Let it be known: Steve Mason has some mighty balls. When I talk to my musician friends, they hold this familiar notion that you should try to refrain from releasing a double LP. Its a feat that is generally more impressive to the musician than the audience. Its a nice pat on the back. “I just wrote twenty songs. Listen to them all in a row.” It can be overwhelming as a whole, and it underwhelms each song which may have found a brighter spotlight in a normal 10-14 track album. When you get up to twenty songs in a release, you have to take the album as a whole. It becomes more of a concept. This brings us to the second massive gonad of Monkey Minds in the Devil’s Time. It opens with poetry. Yes, you heard me. Throughout the albums are little skits, sound clips and poetic phrasings. In addition to these short pace breakers, the actual tracks contain a massive range of diversity. The slow and soft harmonies of “A Lot of Love” is immediately followed by the reggae beats of “The Last of The Heroes.” While Mason fully engages with the piano/bass classic rock roots kit, he doesn’t hesitate to texture certain moments with choirs, orchestral breaks and transitions between your typical piano sounds and an electric synthesizer. There are even horn sections if you listen for them!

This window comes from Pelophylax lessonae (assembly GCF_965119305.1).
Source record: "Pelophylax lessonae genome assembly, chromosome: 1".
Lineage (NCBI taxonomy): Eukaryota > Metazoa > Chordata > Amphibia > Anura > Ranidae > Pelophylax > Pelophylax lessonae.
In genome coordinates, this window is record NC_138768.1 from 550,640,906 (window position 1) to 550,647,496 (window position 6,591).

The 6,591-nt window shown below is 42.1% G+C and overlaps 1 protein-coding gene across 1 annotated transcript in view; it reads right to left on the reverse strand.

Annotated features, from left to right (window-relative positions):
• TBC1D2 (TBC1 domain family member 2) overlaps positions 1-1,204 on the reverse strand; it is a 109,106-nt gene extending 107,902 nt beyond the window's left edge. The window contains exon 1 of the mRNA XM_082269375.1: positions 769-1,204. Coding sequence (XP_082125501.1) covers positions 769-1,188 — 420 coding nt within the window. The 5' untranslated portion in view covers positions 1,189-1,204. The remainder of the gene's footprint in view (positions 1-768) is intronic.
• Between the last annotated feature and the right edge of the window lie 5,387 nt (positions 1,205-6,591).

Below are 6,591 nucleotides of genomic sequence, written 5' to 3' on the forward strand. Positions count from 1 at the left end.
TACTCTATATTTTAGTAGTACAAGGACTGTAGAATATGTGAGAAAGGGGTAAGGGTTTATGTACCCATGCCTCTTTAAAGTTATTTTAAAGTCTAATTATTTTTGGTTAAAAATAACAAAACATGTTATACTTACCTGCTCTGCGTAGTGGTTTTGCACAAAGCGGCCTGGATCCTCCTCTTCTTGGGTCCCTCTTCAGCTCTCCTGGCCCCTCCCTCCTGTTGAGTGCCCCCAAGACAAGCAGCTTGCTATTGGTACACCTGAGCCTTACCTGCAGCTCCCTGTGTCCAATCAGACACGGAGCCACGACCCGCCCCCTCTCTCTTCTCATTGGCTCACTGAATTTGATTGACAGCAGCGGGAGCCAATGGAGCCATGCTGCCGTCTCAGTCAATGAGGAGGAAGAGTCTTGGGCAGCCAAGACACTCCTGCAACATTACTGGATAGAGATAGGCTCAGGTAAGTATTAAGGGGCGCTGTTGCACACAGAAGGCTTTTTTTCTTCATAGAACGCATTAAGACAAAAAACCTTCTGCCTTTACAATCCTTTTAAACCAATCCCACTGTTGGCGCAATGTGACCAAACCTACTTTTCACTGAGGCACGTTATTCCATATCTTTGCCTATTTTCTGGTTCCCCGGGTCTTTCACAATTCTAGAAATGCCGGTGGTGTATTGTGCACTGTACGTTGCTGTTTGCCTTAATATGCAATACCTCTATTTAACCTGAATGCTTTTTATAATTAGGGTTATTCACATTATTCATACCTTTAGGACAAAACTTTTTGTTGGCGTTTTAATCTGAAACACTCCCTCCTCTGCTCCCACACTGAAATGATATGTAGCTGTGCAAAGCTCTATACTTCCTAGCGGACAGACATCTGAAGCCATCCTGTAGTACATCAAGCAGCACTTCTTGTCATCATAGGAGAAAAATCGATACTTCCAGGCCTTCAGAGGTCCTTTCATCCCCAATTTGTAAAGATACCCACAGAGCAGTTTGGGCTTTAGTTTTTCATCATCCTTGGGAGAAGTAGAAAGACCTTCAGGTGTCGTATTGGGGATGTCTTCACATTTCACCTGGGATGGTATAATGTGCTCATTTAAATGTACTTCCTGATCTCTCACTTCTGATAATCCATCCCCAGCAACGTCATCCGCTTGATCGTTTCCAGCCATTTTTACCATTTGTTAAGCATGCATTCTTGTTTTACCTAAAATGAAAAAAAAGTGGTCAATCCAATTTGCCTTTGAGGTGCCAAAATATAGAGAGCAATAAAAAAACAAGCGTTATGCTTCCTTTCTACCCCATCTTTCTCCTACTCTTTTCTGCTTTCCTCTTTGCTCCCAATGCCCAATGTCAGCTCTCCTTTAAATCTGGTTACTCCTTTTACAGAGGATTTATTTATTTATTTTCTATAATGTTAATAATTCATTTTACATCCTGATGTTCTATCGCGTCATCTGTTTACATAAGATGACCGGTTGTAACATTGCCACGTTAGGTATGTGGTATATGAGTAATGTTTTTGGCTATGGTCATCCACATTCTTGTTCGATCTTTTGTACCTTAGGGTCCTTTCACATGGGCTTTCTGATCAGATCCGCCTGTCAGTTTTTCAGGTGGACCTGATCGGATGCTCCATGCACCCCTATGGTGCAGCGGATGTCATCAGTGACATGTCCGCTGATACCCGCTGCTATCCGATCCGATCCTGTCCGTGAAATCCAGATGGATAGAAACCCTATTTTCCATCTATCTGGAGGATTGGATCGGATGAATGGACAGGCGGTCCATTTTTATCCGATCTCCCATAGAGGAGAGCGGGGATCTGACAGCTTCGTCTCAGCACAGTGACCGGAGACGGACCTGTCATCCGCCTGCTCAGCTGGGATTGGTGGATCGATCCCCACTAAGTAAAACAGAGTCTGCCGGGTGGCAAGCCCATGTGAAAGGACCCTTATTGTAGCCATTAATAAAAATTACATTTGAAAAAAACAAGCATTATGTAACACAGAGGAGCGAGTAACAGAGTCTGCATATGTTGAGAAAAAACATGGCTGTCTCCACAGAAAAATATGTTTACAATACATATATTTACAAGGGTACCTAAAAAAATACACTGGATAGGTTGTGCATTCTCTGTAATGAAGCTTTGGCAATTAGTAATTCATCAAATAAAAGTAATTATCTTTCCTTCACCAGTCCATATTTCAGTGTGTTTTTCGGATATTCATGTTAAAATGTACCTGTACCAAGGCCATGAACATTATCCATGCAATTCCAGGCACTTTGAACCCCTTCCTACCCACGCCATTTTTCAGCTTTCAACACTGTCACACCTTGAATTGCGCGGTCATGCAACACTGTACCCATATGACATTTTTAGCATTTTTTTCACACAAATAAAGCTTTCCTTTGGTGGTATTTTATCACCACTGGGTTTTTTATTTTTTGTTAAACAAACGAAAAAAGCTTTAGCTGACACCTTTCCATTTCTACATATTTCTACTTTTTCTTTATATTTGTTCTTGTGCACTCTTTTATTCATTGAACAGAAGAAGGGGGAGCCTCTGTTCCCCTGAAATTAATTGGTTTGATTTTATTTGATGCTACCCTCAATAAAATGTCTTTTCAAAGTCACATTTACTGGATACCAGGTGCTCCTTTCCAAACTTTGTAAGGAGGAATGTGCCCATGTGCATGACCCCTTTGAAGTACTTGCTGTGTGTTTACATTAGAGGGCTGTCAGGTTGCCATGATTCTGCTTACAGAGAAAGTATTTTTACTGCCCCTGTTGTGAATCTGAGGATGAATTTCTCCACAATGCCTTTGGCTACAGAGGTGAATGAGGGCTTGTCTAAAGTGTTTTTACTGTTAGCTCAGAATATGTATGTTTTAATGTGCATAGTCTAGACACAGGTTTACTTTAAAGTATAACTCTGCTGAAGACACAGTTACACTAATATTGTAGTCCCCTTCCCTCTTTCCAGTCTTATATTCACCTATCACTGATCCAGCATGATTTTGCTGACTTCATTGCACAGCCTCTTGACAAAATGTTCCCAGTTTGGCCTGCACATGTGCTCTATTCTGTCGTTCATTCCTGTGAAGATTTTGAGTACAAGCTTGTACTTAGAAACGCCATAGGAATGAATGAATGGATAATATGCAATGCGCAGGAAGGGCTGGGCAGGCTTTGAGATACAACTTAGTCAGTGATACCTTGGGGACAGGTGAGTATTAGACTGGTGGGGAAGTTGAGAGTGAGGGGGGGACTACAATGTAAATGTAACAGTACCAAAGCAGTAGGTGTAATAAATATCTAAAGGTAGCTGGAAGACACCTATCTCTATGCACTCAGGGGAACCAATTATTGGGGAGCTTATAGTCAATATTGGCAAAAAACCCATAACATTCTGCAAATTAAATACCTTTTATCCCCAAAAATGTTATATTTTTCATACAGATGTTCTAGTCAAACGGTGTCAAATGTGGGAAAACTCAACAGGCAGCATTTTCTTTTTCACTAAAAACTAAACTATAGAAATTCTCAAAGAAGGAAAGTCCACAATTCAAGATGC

What Monkey Minds in the Devil’s Time is, is ambitious. It is an art project. The singles “Fight Them Back” and “Oh My Lord” are good little pop songs that will keep the general listener engaged, and the final song “Come To Me” effectively washes over the listener. It serves as a calming relief to the auditory journey Mason takes you on. The whole album can be tiring at times, but in a good way. With twenty songs, you have to expect the peaks and valleys. They are well timed in Monkey Minds. I imagine that there are folks driving along who unconsciously find themselves singing along. This is the subtle tragedy of the work as a whole. Mason states that, and the title implies, that we live in a world of “little capitalists” who have gone off the track of our intended purpose. He wanted to gather everything he knew about music and the world and put it in an album. I think he wanted to wake people up to the perspective of life he carries. Unfortunately, such a message requires a sort of in-your-face attitude that Monkey Minds lacks most of the time. It is soothing to the point where you don’t listen to what’s being said. You just enjoy the atmosphere. Even when he speaks directly to the audience, it serves more aesthetic purposes between tracks as opposed to a direct message to the world. But I commend Mr. Mason. I commend the message. Who cares if it doesn’t enlighten the world? Who cares if the album can be a tad schizophrenic? It was a damn good effort, and a damn good listen.